So as we progress now in hearing a series of testimonials in P.E.’s honor let us all think about what we have learned from him, from his words written or spoken, or by his example in the many causes that he has supported. Herodotus the Greek historian, who is known as the “father of history,” was also known for his love of life and broad-mindedness. He believed that Greeks could learn a lot from the people around them, and so Herodotus wrote about many other cultures, some of which he also visited, such as the Egyptians and the Scythians. He wrote a great deal and a few lines of his remind me of the person we honor tonight: “The only good is knowledge, and the only evil is ignorance.” He also wrote: “The most hateful human misfortune is for a wise man to have no influence.” We in ASOR have been fortunate to have had P.E. MacAllister influence our work for decades, and we will never forget him.
Toast to P.E. MacAllister made by Eric M. Meyers
After all the accolades and speeches, all of us surely get the message that history matters. Our teacher whom we honor today is our beloved mentor, P.E. MacAllister. If I were to sum up what he has meant to ASOR and to all of us who have spent time with him these past years, I would quote Cicero who wrote:
“To remain ignorant of things that happened before you is to remain a child.”
That is the essence of the man MacAllister, and that is the essence of ASOR which for 113 years has been bringing to the fore the lessons of the ancient and modern Middle East: birthplace of writing, birthplace of science and astronomy, birthplace of urbanism, birthplace of law, birthplace of three Abrahamic religions, and region of untold numbers of some of the most important architectural monuments of the past, many now in danger of destruction by war. We salute our chair for all the wisdom and generosity he has shown to ASOR and so many others.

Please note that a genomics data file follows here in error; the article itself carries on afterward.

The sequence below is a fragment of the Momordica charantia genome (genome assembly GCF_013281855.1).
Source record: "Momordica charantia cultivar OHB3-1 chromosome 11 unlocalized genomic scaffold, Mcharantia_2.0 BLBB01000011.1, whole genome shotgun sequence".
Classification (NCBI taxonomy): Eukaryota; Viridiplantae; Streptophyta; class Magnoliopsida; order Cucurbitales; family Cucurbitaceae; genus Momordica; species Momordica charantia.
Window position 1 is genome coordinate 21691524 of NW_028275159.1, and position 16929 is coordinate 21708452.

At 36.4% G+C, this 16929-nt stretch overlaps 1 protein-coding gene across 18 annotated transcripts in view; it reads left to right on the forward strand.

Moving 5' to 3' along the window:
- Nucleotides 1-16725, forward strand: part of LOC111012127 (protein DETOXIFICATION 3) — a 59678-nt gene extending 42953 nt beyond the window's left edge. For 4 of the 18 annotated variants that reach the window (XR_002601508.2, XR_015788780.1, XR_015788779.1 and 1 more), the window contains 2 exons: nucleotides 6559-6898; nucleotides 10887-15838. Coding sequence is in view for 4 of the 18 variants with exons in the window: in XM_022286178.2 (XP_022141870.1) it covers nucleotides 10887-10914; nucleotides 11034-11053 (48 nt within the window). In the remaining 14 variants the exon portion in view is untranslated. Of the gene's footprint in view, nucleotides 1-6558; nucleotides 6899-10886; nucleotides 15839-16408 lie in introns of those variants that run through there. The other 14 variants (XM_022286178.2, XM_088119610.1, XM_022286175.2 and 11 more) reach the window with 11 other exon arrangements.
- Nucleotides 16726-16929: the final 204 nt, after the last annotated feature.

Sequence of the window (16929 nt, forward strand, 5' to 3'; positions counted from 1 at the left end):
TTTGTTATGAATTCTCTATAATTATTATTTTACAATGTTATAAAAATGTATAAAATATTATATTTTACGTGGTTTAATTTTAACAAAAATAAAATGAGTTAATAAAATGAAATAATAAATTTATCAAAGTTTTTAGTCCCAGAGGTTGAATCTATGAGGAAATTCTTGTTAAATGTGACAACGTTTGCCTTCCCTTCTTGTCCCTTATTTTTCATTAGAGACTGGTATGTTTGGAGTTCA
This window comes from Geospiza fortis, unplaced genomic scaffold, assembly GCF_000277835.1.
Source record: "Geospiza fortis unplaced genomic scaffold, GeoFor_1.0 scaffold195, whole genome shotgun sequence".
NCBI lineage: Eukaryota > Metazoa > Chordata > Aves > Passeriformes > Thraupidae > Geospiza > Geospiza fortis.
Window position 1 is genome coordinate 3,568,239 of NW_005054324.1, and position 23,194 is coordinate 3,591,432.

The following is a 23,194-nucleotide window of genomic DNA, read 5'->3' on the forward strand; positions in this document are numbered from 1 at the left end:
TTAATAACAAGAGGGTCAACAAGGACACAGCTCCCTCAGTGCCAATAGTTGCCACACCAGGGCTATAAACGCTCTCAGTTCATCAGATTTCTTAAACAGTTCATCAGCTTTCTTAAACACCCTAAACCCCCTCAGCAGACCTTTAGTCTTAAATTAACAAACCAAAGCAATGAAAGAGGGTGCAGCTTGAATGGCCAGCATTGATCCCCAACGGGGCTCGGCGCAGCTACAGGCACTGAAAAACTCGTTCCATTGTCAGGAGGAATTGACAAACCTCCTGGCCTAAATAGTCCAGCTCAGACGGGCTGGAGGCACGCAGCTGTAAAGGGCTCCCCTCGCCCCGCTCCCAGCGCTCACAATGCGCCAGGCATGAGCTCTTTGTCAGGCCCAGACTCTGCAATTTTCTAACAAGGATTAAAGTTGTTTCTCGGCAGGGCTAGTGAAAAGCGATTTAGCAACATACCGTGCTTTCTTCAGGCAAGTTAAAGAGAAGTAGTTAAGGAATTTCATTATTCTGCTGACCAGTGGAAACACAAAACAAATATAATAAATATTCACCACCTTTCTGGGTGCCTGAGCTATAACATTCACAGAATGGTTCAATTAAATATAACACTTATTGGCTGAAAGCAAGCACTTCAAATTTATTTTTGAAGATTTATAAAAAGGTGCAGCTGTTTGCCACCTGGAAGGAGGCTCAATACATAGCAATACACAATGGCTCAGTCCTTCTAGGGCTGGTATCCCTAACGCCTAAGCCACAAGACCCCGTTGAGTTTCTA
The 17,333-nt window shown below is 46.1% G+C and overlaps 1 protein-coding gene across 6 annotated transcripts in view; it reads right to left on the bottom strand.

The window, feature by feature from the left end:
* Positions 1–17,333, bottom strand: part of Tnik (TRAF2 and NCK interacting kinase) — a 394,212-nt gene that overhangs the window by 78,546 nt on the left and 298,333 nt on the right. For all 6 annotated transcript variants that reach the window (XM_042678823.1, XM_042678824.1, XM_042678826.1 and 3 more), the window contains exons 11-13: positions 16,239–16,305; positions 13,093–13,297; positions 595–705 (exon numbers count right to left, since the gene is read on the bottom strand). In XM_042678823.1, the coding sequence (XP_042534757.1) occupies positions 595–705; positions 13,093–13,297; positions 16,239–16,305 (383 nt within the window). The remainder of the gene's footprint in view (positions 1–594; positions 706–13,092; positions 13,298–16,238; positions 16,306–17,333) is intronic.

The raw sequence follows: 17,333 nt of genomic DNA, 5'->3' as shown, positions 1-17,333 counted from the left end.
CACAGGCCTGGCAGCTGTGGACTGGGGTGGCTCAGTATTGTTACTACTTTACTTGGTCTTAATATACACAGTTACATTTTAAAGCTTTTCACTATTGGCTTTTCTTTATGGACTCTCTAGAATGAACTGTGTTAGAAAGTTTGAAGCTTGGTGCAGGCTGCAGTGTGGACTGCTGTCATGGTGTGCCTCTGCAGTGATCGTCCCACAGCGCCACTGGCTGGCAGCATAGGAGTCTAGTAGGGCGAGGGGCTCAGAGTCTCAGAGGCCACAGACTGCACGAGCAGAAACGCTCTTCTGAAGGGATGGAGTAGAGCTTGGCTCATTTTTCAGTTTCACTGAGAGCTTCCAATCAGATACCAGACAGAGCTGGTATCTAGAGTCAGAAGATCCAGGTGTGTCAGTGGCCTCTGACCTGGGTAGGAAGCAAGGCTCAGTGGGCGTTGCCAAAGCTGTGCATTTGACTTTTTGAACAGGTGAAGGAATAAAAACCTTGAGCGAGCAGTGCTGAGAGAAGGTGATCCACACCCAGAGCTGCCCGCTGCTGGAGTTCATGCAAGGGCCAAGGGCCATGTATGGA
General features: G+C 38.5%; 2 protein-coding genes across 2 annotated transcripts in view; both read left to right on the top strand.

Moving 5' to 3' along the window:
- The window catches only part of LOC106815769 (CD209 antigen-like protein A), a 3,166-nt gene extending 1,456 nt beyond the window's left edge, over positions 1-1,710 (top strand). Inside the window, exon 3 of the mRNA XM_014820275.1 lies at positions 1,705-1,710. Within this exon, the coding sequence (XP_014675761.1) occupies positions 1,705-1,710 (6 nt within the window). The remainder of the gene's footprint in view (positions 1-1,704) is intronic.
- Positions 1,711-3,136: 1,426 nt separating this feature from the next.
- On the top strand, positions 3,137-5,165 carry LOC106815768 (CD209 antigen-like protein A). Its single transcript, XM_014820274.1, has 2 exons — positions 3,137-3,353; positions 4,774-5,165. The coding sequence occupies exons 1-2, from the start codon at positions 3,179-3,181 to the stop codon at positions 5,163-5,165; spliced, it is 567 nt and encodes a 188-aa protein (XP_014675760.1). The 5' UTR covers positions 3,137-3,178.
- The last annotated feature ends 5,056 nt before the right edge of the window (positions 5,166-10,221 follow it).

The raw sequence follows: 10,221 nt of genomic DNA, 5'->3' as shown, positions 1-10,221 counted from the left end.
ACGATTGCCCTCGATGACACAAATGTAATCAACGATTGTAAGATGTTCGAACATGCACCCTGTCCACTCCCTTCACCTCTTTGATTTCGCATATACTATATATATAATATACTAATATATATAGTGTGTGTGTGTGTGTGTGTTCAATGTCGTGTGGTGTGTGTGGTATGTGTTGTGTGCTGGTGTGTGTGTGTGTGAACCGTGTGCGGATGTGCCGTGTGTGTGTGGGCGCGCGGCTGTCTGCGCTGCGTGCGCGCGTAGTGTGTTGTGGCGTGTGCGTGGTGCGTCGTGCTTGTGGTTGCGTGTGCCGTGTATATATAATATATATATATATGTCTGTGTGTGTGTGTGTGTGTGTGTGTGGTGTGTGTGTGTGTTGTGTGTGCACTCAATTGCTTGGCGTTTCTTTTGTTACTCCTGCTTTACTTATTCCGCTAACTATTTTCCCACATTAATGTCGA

Robert Browning wrote in his famous poem in honor of the famed rabbi of the 12th century who was a poet, mathematician, astronomer, and renowned grammarian of Hebrew, Rabbi Ben Ezra:
“Grow old along with me, the best is yet to be, the last of life for which the first was
made…Our times are in His (God’s) hand.”
We raise our glasses to P.E. and say after me: "May you live to be as old as Moses!"
The above remarks and toast were given by Eric M. Meyers
April 20, 2013
Skyline Club, Indianapolis, Indiana
On the occassion of the ASOR gala dinner honoring P. E. MacAllister